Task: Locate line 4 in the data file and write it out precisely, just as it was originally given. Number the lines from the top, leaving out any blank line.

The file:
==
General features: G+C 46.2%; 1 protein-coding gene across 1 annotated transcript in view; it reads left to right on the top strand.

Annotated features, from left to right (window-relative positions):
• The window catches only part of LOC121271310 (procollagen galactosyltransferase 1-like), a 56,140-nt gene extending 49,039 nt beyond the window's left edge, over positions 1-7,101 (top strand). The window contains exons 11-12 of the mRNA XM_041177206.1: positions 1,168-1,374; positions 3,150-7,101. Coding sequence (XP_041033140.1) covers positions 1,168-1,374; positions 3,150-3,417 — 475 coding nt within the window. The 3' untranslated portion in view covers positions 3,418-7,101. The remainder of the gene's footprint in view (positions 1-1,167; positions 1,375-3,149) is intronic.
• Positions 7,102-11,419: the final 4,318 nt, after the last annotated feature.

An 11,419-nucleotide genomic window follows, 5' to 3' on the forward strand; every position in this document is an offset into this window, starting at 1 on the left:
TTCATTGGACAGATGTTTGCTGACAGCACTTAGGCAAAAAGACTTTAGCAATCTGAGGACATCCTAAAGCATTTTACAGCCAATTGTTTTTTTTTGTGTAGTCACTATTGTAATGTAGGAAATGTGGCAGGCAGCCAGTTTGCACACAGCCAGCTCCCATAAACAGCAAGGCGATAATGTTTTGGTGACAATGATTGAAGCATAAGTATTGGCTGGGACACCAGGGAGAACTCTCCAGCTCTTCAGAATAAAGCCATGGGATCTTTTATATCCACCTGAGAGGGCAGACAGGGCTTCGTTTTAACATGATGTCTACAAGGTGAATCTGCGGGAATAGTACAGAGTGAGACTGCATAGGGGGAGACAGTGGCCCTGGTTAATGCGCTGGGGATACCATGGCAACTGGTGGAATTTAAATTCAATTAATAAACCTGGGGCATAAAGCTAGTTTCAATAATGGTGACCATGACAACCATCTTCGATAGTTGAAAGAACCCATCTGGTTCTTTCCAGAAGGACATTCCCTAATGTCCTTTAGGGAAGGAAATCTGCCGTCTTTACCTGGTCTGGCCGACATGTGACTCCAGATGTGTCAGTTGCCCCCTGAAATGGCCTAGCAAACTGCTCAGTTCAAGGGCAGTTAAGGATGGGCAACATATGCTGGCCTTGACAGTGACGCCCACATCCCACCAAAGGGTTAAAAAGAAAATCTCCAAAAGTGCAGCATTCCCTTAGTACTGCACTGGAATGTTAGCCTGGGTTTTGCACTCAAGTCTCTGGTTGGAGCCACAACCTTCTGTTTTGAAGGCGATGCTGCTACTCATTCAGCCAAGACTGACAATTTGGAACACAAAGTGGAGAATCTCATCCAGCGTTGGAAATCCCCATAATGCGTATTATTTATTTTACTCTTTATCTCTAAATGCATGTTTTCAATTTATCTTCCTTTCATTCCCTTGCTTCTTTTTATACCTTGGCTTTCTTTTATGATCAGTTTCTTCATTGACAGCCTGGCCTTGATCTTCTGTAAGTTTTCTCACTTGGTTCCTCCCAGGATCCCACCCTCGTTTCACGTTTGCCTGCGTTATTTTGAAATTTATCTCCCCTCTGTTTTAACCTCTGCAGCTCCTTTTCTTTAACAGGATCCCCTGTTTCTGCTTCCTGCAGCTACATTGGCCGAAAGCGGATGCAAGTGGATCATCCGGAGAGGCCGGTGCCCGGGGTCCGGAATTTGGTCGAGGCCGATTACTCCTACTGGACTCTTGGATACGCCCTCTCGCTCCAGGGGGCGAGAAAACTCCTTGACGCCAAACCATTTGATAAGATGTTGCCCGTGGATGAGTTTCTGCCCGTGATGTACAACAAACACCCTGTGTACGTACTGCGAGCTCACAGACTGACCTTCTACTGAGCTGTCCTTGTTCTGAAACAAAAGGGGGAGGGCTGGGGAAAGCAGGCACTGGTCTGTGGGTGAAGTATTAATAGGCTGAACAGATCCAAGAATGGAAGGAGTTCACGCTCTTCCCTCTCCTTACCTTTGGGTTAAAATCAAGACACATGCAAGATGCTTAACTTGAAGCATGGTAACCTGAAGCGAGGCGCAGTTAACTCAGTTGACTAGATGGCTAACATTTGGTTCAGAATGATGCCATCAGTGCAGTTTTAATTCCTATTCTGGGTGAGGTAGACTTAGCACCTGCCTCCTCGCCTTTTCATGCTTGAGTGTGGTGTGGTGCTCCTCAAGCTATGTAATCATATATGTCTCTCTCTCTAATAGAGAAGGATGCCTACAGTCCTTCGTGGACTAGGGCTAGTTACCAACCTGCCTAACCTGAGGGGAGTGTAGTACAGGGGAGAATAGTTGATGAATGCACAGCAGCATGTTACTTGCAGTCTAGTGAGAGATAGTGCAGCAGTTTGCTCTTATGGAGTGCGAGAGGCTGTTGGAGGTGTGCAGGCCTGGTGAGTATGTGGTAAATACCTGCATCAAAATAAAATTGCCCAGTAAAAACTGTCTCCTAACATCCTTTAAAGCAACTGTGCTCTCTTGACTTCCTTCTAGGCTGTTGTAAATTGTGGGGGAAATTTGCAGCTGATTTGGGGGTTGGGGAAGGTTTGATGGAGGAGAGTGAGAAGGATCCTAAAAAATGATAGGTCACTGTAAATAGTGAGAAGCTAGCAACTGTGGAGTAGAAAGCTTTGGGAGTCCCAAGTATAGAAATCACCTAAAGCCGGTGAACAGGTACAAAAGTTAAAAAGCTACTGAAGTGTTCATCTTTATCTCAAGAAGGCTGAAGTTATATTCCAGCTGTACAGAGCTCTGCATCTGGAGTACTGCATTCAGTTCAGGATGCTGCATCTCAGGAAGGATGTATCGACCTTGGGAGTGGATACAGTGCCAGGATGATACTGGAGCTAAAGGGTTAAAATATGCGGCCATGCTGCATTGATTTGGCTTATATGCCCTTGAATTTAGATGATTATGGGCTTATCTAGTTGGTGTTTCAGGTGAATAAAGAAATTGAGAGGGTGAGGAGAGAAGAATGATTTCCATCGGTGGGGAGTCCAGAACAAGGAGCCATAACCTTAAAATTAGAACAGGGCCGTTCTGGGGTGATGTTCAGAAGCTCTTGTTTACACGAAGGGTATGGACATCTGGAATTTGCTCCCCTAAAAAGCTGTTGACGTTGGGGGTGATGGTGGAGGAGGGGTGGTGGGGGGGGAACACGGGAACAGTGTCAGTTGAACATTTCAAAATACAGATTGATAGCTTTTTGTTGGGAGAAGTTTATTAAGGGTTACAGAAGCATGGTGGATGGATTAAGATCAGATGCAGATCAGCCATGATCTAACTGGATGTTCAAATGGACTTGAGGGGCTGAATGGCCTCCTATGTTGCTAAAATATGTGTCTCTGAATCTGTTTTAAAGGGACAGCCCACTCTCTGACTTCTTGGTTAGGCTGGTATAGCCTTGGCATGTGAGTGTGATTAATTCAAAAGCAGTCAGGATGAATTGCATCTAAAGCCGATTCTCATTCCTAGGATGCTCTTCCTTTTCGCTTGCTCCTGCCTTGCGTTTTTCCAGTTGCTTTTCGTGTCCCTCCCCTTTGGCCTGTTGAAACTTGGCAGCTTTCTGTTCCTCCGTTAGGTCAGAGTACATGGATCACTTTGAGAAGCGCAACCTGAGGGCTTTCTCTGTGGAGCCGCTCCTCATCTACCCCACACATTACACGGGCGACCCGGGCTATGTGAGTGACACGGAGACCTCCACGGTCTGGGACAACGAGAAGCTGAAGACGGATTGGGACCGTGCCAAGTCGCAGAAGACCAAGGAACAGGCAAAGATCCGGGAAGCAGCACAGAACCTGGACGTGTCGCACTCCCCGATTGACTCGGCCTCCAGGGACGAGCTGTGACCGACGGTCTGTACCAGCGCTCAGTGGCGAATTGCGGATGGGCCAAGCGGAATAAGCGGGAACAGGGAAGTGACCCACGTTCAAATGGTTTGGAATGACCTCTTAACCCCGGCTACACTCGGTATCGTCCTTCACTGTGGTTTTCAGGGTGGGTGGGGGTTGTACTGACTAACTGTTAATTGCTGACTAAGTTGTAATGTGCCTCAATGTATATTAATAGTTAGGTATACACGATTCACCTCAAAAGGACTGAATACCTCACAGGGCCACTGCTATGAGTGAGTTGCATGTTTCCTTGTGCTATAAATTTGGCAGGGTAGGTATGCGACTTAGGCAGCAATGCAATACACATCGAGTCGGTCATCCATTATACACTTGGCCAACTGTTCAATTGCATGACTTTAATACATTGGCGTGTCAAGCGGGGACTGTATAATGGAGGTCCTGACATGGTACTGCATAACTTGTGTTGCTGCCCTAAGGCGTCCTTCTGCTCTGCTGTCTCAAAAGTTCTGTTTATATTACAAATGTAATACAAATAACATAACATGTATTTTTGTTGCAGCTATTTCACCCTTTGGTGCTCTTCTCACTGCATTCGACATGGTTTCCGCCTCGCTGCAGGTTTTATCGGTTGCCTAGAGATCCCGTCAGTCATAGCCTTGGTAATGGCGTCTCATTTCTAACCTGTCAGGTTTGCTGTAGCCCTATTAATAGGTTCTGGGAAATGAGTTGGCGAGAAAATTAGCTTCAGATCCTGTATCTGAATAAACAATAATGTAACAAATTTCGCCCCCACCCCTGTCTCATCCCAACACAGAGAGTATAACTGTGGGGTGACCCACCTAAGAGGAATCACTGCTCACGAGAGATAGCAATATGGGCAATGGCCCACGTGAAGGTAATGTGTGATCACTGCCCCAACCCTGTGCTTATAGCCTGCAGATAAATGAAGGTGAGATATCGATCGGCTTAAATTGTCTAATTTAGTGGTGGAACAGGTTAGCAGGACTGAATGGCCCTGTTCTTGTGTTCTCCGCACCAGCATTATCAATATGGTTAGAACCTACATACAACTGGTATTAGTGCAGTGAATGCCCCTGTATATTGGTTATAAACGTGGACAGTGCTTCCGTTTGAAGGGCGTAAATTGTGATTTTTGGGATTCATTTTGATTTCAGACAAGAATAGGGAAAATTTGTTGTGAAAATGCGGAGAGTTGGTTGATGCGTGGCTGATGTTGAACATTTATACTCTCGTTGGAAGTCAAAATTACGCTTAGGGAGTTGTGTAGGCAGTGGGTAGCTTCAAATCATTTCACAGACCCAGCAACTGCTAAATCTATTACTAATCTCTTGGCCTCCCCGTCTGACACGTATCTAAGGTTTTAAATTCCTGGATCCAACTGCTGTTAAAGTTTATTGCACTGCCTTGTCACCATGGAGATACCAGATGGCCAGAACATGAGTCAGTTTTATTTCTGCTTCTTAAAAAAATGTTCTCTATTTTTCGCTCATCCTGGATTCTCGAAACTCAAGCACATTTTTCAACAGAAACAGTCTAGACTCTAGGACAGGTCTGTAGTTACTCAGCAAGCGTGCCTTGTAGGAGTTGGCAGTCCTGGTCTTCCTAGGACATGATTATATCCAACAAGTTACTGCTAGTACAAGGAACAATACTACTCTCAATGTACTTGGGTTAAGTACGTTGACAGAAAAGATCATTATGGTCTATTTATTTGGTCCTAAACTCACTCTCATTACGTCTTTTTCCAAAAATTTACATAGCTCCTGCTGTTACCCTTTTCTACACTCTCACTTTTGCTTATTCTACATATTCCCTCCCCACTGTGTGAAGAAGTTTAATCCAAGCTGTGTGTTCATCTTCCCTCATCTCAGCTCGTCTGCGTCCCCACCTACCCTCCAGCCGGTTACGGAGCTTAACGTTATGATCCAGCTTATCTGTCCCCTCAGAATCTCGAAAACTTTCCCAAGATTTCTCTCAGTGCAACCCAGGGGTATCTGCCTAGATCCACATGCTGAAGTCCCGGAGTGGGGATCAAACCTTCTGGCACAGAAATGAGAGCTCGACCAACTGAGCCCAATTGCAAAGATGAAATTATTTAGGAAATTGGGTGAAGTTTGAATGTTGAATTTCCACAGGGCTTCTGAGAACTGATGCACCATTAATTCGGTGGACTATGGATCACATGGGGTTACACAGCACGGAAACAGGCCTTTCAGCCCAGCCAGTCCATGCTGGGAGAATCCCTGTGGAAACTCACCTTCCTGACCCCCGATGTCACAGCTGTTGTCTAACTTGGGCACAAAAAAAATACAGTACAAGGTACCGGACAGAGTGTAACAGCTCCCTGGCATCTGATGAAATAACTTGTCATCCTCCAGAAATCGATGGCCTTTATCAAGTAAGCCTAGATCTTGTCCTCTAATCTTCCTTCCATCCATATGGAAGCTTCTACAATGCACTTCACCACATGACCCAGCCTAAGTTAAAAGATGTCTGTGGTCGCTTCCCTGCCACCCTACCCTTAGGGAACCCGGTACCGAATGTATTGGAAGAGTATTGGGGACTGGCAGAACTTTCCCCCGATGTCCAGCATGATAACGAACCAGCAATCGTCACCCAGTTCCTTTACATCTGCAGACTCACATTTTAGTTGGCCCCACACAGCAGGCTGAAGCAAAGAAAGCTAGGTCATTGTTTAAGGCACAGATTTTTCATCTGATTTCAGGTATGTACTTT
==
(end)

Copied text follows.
• Positions 7,102-11,419: the final 4,318 nt, after the last annotated feature.